Before You Adopt
Bringing Home Your Kitten
Training and Behavior
Health and Care
Getting a new kitten is an exciting time. You may have been anticipating getting a kitten for some time or you might have not even known a kitten was about to join your household. But regardless of the circumstances of the arrival, the first month with your new kitten is a month of changes, and there are things you can do to make these changes go smoothly.
Before Bringing Your Kitten Home
If you are planning to bring a new kitten into your home, then you should take some time to prepare for the kitten’s arrival. Purchase the items that your kitten will need and place them in your home for other people and pets to start adjusting to. Pheromones can be diffused prior to the arrival of the new kitten to help both your older cats and the new one feel calm and relaxed. Even if you already have a cat, make sure the new kitten will have its own bed, food and water dishes, and a couple of toys. Set up a bathroom or other small room with these items for your kitten to stay in for the first few nights in its new home.
You should have at least one more litter box than you have cats and there should be no direct line of sight from litter box to litter box. Extra litter and, of course, kitten food will also be needed to help your kitten feel at home.
Day one with your new kitten is very exciting, but you’ll want to be careful that you don’t overwhelm it. Let the kitten explore in the small room you have already set up, or if you didn’t have time to prepare for its arrival, set up a safe room and sit on the floor while the kitten acclimates to it.
If you have other pets, allow them to sniff the kitten while you hold it but be sure to keep the kitten safe at all times. Place the kitten in the small room with its belongings when you can’t supervise it, so you won’t have to worry about anyone getting hurt.
Make sure the kitten knows where the litter boxes are and that they eat and drink. If the kitten wants to sleep, let it sleep. Keep the carrier you brought it home in accessible to it, in case the kitten is nervous and wants to curl up inside of it.
After a few days, your kitten will explore its new home and get used to where the litter box, food, and water dishes are. It might even claim a favorite spot to sleep and befriend your pets.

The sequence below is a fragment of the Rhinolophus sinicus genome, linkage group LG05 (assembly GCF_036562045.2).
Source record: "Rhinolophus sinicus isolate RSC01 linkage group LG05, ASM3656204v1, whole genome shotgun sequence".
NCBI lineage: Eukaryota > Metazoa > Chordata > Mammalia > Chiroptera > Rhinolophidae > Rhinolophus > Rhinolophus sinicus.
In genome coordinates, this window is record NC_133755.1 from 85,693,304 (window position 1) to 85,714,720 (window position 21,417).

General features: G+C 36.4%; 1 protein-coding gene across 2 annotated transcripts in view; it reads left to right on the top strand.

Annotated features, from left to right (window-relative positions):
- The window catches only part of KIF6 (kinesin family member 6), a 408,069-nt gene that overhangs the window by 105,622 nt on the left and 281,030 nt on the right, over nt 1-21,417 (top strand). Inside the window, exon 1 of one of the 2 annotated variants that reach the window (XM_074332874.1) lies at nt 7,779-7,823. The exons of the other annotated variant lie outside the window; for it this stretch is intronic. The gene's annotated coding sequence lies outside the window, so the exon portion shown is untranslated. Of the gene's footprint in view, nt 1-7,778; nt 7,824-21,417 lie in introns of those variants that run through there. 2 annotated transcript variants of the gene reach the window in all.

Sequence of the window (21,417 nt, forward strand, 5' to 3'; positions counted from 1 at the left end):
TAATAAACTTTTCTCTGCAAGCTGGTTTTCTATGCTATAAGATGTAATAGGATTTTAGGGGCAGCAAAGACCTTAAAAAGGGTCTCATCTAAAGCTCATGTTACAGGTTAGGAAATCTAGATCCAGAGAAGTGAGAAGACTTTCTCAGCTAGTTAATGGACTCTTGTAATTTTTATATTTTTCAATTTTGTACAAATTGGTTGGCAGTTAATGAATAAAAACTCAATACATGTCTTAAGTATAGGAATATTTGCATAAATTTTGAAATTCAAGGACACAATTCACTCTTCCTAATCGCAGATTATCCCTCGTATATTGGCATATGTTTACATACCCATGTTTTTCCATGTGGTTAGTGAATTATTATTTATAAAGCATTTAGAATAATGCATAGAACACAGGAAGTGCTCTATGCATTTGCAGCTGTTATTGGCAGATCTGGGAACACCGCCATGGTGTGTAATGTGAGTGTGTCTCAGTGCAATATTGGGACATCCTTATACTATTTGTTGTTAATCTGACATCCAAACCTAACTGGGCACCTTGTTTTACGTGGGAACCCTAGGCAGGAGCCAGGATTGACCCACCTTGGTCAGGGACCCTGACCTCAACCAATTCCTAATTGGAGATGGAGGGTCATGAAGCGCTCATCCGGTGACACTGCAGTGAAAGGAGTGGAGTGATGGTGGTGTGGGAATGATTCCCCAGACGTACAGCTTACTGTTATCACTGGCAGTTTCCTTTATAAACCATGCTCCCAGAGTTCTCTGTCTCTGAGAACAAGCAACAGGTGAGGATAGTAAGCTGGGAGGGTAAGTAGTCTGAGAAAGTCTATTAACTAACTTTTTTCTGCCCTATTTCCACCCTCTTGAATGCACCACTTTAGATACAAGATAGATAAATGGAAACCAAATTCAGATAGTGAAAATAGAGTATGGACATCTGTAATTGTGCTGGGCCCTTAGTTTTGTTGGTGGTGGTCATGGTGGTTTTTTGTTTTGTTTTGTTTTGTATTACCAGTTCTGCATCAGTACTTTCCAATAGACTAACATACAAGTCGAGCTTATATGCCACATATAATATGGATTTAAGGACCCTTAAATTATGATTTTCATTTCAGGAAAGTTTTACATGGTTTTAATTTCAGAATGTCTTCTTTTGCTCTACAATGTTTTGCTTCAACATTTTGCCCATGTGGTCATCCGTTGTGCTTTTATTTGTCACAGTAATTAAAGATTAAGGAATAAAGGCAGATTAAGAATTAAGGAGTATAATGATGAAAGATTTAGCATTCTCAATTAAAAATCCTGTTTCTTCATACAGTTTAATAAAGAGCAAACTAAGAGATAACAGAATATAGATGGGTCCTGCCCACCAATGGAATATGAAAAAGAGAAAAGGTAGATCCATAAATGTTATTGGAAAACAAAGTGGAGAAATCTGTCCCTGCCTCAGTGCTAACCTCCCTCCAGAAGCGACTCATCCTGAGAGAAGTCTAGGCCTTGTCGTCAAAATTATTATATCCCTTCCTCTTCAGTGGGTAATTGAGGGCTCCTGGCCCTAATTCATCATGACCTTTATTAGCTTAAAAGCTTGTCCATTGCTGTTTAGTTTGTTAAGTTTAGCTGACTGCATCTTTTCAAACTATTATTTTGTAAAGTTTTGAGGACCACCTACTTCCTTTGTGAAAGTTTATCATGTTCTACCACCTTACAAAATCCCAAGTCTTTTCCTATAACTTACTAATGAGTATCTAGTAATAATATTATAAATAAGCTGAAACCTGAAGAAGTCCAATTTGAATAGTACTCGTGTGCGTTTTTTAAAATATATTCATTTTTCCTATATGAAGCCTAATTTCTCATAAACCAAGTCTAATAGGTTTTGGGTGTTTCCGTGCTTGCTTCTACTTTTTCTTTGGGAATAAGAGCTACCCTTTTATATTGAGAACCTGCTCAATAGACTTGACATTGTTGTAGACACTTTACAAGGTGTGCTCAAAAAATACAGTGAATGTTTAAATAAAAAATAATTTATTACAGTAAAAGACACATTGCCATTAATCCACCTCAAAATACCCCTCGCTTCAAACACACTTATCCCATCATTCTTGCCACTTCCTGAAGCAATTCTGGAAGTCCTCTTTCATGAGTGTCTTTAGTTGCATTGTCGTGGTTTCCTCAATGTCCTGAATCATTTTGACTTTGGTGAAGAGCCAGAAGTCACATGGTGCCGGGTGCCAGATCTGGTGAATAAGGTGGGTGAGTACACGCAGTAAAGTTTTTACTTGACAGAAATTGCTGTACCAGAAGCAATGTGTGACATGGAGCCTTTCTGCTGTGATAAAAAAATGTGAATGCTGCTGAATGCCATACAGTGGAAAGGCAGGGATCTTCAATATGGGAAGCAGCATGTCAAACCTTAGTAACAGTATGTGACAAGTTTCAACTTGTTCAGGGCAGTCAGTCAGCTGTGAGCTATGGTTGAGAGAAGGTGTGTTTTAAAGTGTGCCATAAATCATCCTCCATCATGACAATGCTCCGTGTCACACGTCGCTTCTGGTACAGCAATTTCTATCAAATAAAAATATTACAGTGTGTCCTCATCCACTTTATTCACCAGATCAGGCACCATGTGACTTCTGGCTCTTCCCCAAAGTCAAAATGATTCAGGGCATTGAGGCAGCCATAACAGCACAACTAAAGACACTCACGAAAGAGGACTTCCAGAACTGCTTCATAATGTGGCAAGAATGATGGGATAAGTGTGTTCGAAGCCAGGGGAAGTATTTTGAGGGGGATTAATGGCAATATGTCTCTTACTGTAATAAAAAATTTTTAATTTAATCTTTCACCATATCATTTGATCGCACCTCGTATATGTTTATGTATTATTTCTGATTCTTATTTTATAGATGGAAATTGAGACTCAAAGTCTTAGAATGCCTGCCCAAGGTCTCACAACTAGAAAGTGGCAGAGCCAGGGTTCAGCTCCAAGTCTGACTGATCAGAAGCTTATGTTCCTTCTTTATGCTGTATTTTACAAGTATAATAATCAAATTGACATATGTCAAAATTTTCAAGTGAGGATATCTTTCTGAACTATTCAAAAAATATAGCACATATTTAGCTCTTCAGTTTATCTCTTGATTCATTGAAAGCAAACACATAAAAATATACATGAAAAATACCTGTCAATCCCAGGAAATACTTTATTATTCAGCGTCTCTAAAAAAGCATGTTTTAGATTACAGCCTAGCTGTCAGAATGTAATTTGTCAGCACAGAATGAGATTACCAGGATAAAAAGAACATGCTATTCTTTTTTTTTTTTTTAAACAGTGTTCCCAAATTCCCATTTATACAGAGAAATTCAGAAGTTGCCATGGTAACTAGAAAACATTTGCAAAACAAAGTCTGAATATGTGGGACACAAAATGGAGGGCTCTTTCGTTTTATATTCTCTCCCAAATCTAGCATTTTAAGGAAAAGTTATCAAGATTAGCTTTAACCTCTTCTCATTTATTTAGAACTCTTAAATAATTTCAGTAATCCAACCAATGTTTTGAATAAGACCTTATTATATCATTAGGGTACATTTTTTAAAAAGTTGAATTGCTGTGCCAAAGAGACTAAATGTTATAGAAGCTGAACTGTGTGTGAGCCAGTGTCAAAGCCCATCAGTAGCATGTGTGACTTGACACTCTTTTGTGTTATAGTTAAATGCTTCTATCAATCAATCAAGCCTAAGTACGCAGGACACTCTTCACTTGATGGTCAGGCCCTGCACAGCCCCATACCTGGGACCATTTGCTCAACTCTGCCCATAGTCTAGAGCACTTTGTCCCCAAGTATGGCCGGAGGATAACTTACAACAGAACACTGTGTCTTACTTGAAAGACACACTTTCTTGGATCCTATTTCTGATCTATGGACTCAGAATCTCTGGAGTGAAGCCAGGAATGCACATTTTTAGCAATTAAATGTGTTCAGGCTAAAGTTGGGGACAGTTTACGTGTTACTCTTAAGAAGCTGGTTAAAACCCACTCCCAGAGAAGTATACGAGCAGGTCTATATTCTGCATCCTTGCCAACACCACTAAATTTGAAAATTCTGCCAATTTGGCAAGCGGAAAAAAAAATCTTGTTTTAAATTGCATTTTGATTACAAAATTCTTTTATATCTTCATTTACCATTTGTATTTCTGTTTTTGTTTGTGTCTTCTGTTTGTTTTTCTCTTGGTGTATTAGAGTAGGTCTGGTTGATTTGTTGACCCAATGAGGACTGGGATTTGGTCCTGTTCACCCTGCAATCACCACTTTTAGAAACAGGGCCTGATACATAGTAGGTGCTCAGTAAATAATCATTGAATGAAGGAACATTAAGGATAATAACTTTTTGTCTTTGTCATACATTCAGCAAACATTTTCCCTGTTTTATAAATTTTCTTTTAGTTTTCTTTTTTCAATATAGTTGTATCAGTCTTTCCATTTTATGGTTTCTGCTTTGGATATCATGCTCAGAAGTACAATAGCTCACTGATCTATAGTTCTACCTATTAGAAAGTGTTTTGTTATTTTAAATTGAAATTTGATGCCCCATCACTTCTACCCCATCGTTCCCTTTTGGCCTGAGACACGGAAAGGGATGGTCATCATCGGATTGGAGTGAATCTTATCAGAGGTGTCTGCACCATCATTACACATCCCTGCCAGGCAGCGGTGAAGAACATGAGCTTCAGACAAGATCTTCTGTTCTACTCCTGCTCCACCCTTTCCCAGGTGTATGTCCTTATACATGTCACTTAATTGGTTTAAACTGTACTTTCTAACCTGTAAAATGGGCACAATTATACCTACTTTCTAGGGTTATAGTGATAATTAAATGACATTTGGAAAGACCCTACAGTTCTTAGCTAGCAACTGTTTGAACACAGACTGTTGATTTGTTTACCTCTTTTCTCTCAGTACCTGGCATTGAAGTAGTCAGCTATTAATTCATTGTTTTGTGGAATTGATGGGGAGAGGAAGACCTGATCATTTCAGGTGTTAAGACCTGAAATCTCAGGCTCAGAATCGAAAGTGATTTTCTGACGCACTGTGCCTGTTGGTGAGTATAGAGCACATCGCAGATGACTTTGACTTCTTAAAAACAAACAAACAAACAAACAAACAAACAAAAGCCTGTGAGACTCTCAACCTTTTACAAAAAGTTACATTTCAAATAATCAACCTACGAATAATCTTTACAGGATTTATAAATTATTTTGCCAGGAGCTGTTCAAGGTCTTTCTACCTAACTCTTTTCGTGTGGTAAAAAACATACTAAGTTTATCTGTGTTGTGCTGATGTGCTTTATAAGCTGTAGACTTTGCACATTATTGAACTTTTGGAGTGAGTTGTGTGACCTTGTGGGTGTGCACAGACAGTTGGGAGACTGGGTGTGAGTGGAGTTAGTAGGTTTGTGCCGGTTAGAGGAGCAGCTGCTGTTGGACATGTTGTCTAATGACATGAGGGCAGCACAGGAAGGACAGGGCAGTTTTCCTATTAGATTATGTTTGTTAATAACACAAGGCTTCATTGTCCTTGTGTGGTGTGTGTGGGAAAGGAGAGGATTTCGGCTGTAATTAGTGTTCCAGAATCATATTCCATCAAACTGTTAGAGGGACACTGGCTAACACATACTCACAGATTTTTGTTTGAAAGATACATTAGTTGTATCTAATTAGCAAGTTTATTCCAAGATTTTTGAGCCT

Make sure your kitten continues to eat and drink and monitor their litter box habits during this time. If you see any parasites, blood, loose stools, etc. in the litterbox, it is a good idea to bring this sample to the vet. Regardless, you’ll need to make an appointment during this time to get your kitten checked out.
If your cat is going to wear a collar, choose a collar that fits and add some identification, like a name tag with your phone number, in case your kitten gets outside. Microchipping can be discussed with your vet as a more permanent form of identification.
By the end of the first month, your kitten should be eating, drinking, and using the litter box normally. Your cat should be adjusted to its new home by now, so the scratching of surfaces, wrestling, climbing, etc. will probably be observed. If there is a behavior that is less than favorable to you that your kitten is starting to exhibit, be sure to nip it in the bud as soon as possible. Provide your kitten with appropriate scratching surfaces, items to climb, and toys to play with. Use treats and catnip to entice it to the areas you want it to play in and on.
The kitten should have also been to the vet at least once for vaccines, a fecal check, and a physical examination, but refrain from taking your kitten anywhere other than a vet’s office until they are fully vaccinated. Stay on schedule with the recommended initial vaccines and while there, ask your vet about monthly preventatives for fleas, heartworms, intestinal parasites, etc.
Don’t panic if you have another cat and it isn’t getting along with the new kitten just yet. This process can take time and 30 days may not be enough for your cat to adjust.